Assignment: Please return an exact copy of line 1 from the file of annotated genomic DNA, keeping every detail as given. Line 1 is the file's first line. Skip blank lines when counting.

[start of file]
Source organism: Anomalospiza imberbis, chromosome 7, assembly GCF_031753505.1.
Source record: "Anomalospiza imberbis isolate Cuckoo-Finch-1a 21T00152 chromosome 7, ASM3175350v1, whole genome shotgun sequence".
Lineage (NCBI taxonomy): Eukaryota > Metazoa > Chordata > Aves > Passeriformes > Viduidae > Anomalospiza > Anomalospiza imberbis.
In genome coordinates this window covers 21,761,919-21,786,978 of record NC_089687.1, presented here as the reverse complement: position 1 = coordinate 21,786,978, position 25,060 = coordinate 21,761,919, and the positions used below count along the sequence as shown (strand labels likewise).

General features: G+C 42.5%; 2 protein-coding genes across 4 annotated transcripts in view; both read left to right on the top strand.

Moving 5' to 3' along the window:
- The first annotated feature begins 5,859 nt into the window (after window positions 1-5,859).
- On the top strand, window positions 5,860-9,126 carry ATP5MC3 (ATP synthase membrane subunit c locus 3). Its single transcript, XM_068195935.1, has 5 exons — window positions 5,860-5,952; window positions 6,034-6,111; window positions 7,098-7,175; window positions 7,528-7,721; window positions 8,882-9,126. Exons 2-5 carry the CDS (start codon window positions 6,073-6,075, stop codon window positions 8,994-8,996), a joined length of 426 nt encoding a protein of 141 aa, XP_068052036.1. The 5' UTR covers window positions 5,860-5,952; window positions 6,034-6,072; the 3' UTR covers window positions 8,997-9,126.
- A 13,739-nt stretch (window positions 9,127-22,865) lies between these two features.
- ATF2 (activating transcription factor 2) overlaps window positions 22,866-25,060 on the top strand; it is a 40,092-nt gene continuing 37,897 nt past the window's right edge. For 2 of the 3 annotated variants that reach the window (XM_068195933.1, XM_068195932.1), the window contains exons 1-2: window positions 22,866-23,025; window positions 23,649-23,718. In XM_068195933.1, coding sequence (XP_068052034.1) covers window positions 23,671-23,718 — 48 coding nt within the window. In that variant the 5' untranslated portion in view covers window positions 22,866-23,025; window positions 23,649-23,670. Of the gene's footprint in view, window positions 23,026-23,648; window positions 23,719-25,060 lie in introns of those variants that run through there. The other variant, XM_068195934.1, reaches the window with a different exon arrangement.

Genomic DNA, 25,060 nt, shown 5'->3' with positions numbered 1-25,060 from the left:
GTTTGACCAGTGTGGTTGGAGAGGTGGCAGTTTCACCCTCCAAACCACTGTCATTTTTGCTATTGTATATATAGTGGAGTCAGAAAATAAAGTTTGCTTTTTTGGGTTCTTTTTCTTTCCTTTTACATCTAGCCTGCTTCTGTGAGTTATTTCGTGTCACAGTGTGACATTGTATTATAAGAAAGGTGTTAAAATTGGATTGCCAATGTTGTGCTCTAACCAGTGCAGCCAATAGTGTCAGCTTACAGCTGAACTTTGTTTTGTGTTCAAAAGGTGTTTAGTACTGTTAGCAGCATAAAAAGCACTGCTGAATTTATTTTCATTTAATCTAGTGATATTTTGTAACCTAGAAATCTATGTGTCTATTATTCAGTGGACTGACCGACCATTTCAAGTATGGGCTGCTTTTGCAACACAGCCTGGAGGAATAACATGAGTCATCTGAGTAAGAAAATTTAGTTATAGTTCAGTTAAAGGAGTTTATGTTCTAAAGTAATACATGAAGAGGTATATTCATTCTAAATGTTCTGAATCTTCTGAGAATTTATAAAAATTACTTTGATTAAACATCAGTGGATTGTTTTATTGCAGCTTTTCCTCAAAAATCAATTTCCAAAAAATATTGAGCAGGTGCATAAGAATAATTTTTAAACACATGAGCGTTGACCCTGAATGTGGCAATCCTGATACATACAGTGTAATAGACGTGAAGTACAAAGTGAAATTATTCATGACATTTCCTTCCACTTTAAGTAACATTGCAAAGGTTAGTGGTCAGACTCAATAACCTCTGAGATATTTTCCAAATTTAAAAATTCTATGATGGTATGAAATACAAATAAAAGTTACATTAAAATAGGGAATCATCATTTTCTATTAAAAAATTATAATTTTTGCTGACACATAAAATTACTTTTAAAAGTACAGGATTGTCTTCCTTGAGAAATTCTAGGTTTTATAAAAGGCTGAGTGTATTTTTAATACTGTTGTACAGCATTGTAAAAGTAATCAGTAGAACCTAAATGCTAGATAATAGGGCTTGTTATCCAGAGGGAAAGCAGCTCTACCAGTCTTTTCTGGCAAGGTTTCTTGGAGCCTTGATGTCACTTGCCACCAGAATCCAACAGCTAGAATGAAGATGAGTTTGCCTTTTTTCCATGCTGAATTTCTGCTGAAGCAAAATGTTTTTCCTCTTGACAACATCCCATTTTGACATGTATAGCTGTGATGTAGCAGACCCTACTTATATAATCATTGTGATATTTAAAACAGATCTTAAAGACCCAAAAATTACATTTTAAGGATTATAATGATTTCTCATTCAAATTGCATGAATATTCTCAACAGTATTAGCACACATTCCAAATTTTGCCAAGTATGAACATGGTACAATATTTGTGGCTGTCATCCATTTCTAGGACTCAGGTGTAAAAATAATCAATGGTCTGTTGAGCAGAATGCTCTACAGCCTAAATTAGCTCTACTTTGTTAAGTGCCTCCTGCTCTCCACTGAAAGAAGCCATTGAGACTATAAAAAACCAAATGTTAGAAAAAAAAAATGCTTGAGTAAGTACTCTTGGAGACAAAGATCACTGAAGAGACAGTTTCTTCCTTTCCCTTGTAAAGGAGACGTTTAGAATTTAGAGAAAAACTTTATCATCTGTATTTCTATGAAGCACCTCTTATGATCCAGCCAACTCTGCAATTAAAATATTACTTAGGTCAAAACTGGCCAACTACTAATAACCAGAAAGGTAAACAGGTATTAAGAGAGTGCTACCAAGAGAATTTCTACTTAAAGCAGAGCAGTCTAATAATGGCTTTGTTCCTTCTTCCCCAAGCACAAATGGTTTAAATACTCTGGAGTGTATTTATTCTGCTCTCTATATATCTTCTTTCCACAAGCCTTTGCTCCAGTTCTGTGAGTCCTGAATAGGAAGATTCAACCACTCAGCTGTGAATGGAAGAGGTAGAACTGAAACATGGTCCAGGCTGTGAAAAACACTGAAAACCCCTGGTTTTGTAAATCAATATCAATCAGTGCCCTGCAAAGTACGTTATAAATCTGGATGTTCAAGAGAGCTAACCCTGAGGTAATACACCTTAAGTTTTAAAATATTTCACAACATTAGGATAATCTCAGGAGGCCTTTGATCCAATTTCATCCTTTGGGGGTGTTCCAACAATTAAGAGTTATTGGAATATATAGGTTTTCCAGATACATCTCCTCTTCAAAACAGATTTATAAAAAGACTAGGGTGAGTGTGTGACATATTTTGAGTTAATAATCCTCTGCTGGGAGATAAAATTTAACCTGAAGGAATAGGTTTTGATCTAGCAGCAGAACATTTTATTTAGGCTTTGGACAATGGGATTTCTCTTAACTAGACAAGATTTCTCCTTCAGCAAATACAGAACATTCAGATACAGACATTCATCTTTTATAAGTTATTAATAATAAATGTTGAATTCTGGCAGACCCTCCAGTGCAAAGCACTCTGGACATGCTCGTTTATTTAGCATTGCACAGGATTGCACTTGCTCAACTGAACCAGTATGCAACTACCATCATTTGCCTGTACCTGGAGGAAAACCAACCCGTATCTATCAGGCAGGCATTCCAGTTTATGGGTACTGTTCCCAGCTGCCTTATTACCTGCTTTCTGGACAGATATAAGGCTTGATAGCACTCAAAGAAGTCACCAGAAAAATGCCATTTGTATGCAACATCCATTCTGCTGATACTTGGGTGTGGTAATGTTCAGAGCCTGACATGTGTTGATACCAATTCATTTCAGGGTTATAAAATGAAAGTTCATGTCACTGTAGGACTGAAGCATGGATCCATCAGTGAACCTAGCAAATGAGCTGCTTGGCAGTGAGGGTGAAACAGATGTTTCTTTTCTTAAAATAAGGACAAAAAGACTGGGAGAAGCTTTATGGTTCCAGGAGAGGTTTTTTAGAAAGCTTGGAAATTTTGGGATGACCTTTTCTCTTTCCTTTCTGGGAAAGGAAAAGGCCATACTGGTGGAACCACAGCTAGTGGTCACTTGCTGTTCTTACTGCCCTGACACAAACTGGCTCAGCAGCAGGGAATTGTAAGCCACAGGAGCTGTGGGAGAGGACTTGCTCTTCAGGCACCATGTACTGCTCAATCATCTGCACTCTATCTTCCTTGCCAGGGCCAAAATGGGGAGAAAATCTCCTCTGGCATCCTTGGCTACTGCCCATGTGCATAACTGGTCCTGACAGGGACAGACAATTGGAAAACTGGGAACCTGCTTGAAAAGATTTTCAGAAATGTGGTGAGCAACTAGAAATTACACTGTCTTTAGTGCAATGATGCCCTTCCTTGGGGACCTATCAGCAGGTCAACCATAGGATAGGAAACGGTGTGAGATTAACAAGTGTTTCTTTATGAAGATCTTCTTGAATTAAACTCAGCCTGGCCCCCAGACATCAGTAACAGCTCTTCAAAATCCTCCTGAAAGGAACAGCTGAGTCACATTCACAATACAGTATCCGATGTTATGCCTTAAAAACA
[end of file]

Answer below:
Source organism: Anomalospiza imberbis, chromosome 7, assembly GCF_031753505.1.